Let’s zoom out - we can leave our ECS for the guys and gals with the microscopes - hemp flower also works on the body as a form of aromatherapy. We can thank terpenes for that. Terpenes are the molecules in each plant’s essential oils responsible for the way that particular plant smells. Every plant – be it a flower, fruit or tree – has terpenes. Cannabis and hemp plants are no different. Some of the most commonly occurring terpenes are responsible for the plant’s soothing, Earthy scent. They’re what makes grass smell like grass. As it wafts out of our packaging, we think this peppery, damp clove smell will bring you a lot of happy, relaxing memories that create a deep sense of chill.
Read all about terpenes here.
Are CBD, CBG, CBN or THC psychoactive?
It’s an oversimplification to say that hemp is non-psychoactive because THC, the main psychoactive cannabinoid, is present in hemp and marijuana. The difference lies in the amount of THC present in hemp versus marijuana. In order to be considered federally legal, hemp must contain less than 0.3% THC, meaning that the psychoactive properties of the plant are minimal. In addition, hemp has been cultivated to be rich in other non-psychoactive cannabinoids like CBD, CBG and CBN, which ease the more intoxicating components of the minimal amount of THC within the plant.
How to consume CBD, CBG, CBN or THC
Smoking (Joints, Pre-Rolls & Flower) - Smoking and vaping cannabinoids are still the most popular ways to consume cannabis, marijuana or hemp. If you’re looking for fast effects (and a soothing ritual), taking a puff is the best way to go if you want to feel something in as little as five to ten minutes. But if you don’t want to inhale smoke directly into your lungs, or desire a more discreet option, edibles and tinctures are both great options.
Oral Consumption (Gummies, Chocolates, etc.) - When you ingest cannabis as an edible, the active compounds in hemp and/or marijuana must travel through the body’s digestive system to then be metabolized and released in the bloodstream. That means that the full effects of the plant take longer to kick-in. When ingested, edibles like gummies can have a bioavailability between 4 to 20% due to the metabolizing process in the digestive tract. A big reason why edibles sometimes get a bad reputation of being too intense has less to do with the dose and more to do with the patience of the user. If you want immediate results, stick to joints and tinctures. But if you’re fine waiting a half hour to feel all those amazing benefits, and have the time to feel those effects for longer, then gummies could be perfect for you/
Sublingual Consumption (Tinctures) - The best way to experience the full benefits of Cannabis tinctures is to take it sublingually to ensure you’re getting as much of the good stuff as possible. Sublingual consumption, on the other hand, places the therapeutic compounds directly into the bloodstream without having to go through the digestive tract and the liver. We recommend placing your desired dosage of your favorite tincture under your tongue and waiting about 30 seconds before swallowing (if it helps, sing the chorus of Bye, Bye Miss American Pie in your head while you wait). The arterial blood supply under your tongue needs time to absorb the CBD, CBG, CBN or THC to ensure your endocannabinoid system receives all the benefits of hemp. When taken sublingually, tinctures can have a bioavailability between 40 to 50%.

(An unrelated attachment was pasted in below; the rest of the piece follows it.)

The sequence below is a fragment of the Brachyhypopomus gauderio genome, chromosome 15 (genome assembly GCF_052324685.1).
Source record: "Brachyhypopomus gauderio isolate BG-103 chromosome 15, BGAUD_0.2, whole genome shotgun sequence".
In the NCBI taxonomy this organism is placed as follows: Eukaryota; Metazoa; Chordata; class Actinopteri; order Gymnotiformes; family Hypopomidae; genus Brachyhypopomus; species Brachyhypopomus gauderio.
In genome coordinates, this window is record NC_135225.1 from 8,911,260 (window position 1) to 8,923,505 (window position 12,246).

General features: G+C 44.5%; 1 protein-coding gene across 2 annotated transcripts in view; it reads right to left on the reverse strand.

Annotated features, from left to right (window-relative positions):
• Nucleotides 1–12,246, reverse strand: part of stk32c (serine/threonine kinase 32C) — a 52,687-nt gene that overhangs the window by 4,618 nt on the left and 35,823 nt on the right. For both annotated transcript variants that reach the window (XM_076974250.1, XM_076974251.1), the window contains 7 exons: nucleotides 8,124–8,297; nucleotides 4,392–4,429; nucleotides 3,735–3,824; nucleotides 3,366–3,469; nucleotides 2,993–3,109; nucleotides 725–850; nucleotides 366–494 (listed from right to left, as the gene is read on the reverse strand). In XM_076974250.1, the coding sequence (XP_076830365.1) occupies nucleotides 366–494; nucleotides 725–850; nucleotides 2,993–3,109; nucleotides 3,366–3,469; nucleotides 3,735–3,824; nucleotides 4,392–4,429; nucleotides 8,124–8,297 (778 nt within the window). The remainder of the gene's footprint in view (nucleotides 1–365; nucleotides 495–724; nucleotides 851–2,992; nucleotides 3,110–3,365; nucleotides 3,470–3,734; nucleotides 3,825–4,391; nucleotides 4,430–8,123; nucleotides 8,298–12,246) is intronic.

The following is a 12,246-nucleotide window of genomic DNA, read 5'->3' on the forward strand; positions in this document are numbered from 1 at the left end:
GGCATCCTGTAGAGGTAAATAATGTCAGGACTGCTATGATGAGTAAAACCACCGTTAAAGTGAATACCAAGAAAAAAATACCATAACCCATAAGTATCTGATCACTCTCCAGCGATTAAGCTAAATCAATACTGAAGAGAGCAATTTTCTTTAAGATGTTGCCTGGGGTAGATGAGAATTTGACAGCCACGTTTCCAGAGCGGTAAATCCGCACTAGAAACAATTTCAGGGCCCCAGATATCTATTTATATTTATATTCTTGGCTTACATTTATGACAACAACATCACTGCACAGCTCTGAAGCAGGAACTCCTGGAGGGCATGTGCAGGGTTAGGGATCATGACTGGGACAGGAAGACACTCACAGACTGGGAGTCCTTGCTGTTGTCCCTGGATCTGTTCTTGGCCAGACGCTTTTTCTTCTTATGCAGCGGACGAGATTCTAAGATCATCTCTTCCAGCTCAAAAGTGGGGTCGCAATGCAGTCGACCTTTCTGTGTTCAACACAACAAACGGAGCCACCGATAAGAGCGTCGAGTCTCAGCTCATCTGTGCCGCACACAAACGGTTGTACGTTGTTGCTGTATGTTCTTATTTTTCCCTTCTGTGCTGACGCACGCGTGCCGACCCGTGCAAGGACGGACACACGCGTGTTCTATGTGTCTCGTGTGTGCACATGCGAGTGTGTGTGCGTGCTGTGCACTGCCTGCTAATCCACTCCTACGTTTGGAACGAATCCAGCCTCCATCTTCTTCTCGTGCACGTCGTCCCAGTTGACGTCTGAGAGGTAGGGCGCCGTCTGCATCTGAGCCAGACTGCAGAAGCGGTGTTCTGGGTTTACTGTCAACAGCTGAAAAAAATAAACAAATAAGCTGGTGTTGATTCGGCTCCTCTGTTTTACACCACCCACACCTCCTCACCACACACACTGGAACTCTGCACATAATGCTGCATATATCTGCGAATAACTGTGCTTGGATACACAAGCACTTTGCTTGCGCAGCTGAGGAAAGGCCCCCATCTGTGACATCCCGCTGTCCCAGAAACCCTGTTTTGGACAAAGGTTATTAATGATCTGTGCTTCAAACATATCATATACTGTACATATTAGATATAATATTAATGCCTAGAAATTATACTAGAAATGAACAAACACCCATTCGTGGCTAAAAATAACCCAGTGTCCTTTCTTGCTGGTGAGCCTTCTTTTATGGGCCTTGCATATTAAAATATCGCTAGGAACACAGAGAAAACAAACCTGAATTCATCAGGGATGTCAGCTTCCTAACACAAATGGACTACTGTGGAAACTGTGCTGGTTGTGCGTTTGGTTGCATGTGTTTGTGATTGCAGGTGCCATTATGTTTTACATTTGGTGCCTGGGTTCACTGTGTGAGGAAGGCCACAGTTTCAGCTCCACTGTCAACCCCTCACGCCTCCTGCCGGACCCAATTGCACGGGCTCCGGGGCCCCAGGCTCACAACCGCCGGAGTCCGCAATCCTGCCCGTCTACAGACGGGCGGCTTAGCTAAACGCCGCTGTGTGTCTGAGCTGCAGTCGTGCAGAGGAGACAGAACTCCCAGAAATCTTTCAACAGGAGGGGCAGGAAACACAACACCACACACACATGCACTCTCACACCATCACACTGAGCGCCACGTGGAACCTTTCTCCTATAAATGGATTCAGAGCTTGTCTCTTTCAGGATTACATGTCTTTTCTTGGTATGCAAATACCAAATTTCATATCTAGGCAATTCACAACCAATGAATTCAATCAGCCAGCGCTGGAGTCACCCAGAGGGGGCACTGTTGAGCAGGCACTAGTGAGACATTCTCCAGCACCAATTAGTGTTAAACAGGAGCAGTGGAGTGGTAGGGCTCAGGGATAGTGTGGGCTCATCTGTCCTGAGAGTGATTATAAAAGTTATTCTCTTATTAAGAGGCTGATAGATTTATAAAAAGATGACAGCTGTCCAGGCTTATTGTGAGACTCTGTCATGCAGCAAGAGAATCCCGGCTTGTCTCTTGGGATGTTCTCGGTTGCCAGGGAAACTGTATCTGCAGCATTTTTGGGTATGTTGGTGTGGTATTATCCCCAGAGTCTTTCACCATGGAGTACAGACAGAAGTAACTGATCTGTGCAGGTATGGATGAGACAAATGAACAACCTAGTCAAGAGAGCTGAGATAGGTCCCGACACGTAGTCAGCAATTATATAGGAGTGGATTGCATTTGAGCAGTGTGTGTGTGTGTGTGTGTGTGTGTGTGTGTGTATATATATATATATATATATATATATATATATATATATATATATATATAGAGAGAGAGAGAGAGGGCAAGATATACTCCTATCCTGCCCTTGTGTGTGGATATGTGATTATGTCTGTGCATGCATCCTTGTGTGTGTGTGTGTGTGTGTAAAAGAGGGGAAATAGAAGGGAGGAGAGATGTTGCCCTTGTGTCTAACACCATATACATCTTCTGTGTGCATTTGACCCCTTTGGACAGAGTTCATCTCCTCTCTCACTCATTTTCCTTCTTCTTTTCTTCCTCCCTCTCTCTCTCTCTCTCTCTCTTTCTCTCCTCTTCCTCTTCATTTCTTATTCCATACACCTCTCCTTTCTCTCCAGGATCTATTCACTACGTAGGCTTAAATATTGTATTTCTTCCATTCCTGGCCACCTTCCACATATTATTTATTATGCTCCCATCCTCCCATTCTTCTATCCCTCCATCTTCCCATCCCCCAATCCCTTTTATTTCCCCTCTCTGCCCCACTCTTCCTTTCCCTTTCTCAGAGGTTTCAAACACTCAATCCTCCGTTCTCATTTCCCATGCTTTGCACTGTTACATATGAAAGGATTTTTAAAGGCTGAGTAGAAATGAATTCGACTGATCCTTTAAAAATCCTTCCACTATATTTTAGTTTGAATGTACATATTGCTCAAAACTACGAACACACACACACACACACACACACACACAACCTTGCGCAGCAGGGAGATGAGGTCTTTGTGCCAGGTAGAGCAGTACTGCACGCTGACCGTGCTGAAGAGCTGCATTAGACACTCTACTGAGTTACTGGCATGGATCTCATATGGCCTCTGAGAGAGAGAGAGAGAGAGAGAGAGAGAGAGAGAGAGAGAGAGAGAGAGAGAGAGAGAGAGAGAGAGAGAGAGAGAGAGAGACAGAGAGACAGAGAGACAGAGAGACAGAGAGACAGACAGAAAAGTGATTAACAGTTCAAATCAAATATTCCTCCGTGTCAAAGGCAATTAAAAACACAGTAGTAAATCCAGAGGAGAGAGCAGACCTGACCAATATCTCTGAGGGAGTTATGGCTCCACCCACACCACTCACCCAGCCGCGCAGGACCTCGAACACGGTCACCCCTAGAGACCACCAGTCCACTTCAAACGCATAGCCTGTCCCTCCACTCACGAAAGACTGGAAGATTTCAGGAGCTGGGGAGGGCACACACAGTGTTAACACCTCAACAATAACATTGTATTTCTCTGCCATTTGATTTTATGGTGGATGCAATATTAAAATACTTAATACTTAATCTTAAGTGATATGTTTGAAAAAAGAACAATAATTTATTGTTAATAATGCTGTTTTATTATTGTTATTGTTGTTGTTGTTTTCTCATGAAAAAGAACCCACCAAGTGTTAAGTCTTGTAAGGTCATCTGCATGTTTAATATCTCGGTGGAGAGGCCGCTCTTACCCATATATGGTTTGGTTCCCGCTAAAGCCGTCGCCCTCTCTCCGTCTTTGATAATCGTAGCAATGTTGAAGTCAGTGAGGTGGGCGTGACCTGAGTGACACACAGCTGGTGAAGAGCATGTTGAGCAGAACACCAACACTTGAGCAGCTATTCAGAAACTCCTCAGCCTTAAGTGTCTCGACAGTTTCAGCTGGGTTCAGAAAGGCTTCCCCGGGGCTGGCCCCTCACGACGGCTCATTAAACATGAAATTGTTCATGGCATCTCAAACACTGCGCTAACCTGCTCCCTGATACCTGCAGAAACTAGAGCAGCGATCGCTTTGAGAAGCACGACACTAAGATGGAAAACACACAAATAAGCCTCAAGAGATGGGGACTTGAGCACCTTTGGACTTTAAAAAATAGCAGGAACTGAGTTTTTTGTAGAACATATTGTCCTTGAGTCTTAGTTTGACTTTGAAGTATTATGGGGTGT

Are CBD, CBG, CBN legal?
In a nutshell, if cannabinoids are coming from hemp plants, they’re legal in the USA. All CBD, CBG and CBN products made by Dad Grass have a THC content at or below the legal limit of 0.3%, though you must be 21 or older to purchase or consume the best CBD pre rolls and enjoy our hemp pre rolls. Any marijuana joints that have a THC content above 0.3% are regulated on the state level, so you’ll need to check-in on your local cannabis laws. In the meantime, Dad Grass has plenty to choose from when it comes to legal hemp cigarettes and joints offering a perfect balance of cannabidiols in our CBD pre-rolls.
*note: The statements made regarding these products have not been evaluated by the Food and Drug Administration. The efficacy of these products has not been confirmed by FDA-approved research. These products are not intended to diagnose, treat, cure or prevent any disease. All information presented here is not meant as a substitute for or alternative to information from health care practitioners. Please consult your health care professional about potential interactions or other possible complications before using any product. The Federal Food, Drug, and Cosmetic Act requires this notice. Warning: Cancer and reproductive harm. www.p65warnings.ca.gov